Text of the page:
UK, EU negotiators to 'get down to work' on Brexit terms

Former Cabinet Minister Andrew Mitchell claimed that David Davis can boost his hopes of beating Foreign Secretary Mr Johnson by winning the backing of the Chancellor

David Davis urges the EU to 'get down to business' as he warns Brexit talks MUST make quick progress on rights for citizens

"For us, it's incredibly important we now make good progress", added Mr Davis, who held a first day of talks a month ago to agree an agenda, a year after Britons vote to leave the EU.

Citizens' rights, Northern Ireland, the Brexit bill, and separation issues will be discussed this week.

Mr Barnier said: "We will now delve into the heart of the matter".

The British side had urged over the past months an immediate start of trade talks, but Barnier had insisted that key issues of Brexit must be dealt with before trade talks begin. That was a reminder of a gulf in perceptions across the Channel where European Union leaders have assumed from the outset that Britain would need more than the two years allowed by treaty to negotiate the deal it wants to retain close, open trading links with the continent.

Hammond, a potential rival to May, acknowledged that ministers were divided on many elements of Brexit, after weekend newspapers were filled with reports of infighting.

Crucially, last month, Mr Davis caved in to the EU's insistence that the talks would move on to trade only when "enough progress" had been made on Brussels' three priorities. "We need to examine and compare our respective positions in order to make good progress", Barnier told reporters.

This week's talks are also set to address more detailed concerns such as Britain's future in Euratom, the EU's nuclear safety agency, and the role of the European Court of Justice, the EU's top court. Asked point blank on Monday if the cabinet was "split on Brexit", Johnson simply said he was pleased negotiations had begun and then defended the offer May has made to protect the rights of European Union citizens in Britain.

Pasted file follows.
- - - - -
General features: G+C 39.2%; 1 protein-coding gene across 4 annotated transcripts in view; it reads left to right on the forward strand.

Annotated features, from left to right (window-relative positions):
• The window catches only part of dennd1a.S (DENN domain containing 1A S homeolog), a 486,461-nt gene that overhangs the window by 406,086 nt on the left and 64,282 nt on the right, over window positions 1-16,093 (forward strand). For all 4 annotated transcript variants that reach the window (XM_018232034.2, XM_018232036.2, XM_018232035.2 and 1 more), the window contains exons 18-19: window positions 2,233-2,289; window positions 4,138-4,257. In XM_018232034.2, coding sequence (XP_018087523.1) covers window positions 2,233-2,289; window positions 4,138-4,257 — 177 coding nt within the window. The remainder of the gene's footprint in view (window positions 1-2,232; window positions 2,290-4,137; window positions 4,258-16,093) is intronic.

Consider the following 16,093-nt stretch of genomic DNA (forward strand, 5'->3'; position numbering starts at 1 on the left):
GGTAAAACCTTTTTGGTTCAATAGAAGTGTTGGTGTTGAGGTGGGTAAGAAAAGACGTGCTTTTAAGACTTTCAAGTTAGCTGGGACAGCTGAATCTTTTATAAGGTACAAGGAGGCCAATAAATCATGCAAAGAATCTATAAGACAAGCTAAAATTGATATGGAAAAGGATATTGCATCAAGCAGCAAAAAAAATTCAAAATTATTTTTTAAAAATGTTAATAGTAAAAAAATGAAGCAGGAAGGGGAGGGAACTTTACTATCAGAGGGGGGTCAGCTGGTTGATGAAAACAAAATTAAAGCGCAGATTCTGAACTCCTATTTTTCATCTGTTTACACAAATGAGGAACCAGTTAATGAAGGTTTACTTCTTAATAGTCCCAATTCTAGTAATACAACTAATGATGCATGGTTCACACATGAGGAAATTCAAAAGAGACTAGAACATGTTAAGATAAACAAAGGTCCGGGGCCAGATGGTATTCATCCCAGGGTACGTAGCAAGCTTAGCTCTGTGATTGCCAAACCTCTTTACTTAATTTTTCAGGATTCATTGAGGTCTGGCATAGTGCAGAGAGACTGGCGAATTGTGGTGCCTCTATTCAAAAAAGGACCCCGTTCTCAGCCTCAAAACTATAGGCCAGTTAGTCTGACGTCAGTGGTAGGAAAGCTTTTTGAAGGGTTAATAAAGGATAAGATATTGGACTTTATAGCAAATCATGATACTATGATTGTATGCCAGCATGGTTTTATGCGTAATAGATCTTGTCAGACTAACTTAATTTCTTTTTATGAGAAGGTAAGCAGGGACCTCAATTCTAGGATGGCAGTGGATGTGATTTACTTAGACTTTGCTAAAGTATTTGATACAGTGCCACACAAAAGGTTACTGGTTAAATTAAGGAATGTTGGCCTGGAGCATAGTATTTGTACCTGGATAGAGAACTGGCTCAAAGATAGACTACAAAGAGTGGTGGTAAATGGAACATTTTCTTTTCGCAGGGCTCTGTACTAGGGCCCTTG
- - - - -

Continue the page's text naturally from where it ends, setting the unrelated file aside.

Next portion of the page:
"We're seeing the division at cabinet level laid increasingly bare", said Ned Rumpeltin, head of currency strategy at The Toronto Dominion Bank in London, who sees the pound falling to US$1.26 (RM5.40) by the end of this quarter.

The rowing will be seen as further evidence of Theresa May's weakness after seeing her Commons majority wiped out in last month's general election.

Brexit hardliners in the Cabinet and on the Tory backbenches are furious with Mr Hammond for championing a two-year transition deal to cushion the impact of leaving the EU. The pound fell from a 10-month high against the dollar on concern that discord within the United Kingdom government is worsening before the nation starts the second round of Brexit negotiations with the European Union.

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